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distinction, even independent of his ved the first elements of his education learning ; and he possessed a fund of at Westminster School, after which, anecdote, which rendered him accept- he removed to the continent, and spent able in every society. His table was several years in Germany. Here he hospitable ; and he valued himself pare applied, with peculiar ardour, to the ticularly on the possession of the very literature of that country, and imbibest wine. His only peculiarity at bed thoroughly the German spirit ;all troublesome, consisted in a deadly that, at least, which reigns in its tales, aversion to fresh air, so that, when. romances, and ballads ;-the supernaever any one entered his apartment, he tural and the horrible,—all the demomechanically exclaimed, in a tone of nology of the Belles Lettres. In this authority, “Shut the Door.” In the spirit, while abroad, he composed the characters of others, learning was the Monk, a romance, in three volumes, chief object of his veneration; and he published in 1795, and which made a viewed it with a respect quite uncon- very strong impression on the public, nected with envy. Parr and Porson, While the wild and original genius his great rivals, were always viewed by displayed in it extorted admiration, him with the utmost kindness, and his the indecent freedom of some of the respect for them was testified on every scenes was strongly reprobated. This possible occasion. He entered into holy circumstance, indeed, so much affected orders, but too late in life to obtain the author, that he called in the reany high promotion in the church. maining copies of the first edition, and For some years before his death, find- published a second, in which the exing his health decline, he resigned his ceptionable passages were mostly pru. Academy in favour of his son, and re- ned away. Judging from this last edi. tired to his rectory at Deptford. His tion only, we should be tempted to constitution continued to decay, till, suspect that the outcry was somewhat on the 28th December 1817, he was exaggerated,—the general tone of the carried off by a stroke of apoplexy. work appearing to be much more that As it appeared important to the pub- of horror, than of voluptuousness, lic that his magnificent library should agitating and appalling, rather than not be dispersed, Mr Bankes presented seductive. About this time he oba petition from the trustees of the Bri- tained a seat in Parliament, and was tish Museum, requesting parliamentary supposed to aim at distinction as a aid in order to purchase it entire. The parliamentary orator ; but, when in motion being supported by Mr Van- the House, 'he never could summon sittart, was referred to a committee, courage to open his lips. He threw whose very interesting report is insert. up his seat, therefore, and betook him. ed in the Appendix. The result was, self entirely to the drama and literathat a sum of 13,5001. was voted by ture. His next performance was the Parliament, to be applied to the pur. Castle Spectre, a drama, performed chase of the library.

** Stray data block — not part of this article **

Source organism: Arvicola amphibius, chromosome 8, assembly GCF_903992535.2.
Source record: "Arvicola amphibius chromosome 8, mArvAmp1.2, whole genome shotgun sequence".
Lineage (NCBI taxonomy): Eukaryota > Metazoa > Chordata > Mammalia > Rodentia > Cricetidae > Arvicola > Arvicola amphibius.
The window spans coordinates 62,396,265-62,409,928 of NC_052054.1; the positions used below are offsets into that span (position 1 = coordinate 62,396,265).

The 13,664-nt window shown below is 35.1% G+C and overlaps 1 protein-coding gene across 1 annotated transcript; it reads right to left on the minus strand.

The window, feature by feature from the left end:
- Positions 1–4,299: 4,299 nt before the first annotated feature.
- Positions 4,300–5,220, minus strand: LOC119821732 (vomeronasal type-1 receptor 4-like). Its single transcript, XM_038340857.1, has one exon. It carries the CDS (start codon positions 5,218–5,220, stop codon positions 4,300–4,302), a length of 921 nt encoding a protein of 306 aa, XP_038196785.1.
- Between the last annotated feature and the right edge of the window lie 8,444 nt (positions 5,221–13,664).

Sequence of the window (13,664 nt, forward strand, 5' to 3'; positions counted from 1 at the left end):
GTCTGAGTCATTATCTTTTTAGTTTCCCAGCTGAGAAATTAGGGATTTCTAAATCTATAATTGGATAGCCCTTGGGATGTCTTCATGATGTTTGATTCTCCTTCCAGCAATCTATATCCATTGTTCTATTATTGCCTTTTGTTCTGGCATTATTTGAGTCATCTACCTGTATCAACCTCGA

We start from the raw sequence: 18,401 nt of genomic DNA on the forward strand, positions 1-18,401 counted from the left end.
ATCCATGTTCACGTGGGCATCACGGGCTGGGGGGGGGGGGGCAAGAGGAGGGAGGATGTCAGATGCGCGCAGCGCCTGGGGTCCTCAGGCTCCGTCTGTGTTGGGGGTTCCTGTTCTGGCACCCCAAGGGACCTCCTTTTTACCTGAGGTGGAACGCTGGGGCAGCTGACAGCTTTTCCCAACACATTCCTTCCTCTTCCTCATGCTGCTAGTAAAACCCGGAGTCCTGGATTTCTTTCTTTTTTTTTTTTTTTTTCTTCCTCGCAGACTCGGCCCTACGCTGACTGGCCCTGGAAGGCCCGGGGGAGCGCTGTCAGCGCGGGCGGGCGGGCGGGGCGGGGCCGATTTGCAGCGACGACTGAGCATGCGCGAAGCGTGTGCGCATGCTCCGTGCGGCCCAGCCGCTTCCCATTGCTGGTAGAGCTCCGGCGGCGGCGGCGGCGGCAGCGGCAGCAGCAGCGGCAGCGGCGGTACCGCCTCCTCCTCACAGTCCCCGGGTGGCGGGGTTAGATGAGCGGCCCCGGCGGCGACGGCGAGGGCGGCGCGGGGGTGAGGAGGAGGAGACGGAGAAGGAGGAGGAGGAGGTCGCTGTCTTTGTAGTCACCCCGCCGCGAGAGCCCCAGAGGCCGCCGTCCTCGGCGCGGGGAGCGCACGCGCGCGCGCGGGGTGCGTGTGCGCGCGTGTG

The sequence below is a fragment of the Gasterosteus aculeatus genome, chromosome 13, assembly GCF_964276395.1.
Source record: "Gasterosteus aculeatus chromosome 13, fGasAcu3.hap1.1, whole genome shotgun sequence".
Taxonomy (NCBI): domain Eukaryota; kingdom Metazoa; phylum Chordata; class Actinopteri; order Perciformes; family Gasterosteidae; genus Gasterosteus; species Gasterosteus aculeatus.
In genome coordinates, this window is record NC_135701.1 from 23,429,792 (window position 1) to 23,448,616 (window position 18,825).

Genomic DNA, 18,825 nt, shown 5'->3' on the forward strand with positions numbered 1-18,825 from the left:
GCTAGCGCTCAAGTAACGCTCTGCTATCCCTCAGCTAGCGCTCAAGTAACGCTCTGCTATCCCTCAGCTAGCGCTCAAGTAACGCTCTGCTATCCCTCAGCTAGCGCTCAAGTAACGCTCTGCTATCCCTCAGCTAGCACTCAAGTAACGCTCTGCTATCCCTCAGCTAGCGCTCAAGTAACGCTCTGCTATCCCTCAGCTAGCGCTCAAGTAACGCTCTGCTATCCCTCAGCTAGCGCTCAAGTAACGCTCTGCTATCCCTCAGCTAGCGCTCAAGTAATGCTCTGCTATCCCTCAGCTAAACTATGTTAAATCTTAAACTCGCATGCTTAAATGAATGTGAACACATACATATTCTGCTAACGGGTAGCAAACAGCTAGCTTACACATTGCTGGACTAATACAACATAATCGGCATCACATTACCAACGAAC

with extraordinary success at Drury

Lane, in December, 1797, and containMATTHEW GREGORY LEWIS was ing certainly great boldness and pathos. the son of Mr Lewis, who officiated It may be considered as tending to for many years as deputy-secretary in corrupt the stage, by introducing the the War-Office, where he enjoyed a practice of courting success by the salary of 16,0001. a-year,-a sum un- exhibition of splendid scenery. Hence, exampled in the present days of more for a long time, genuine tragedy gave rigid economy. "Young Lewis recei- place entirely to mere spectacle, --nor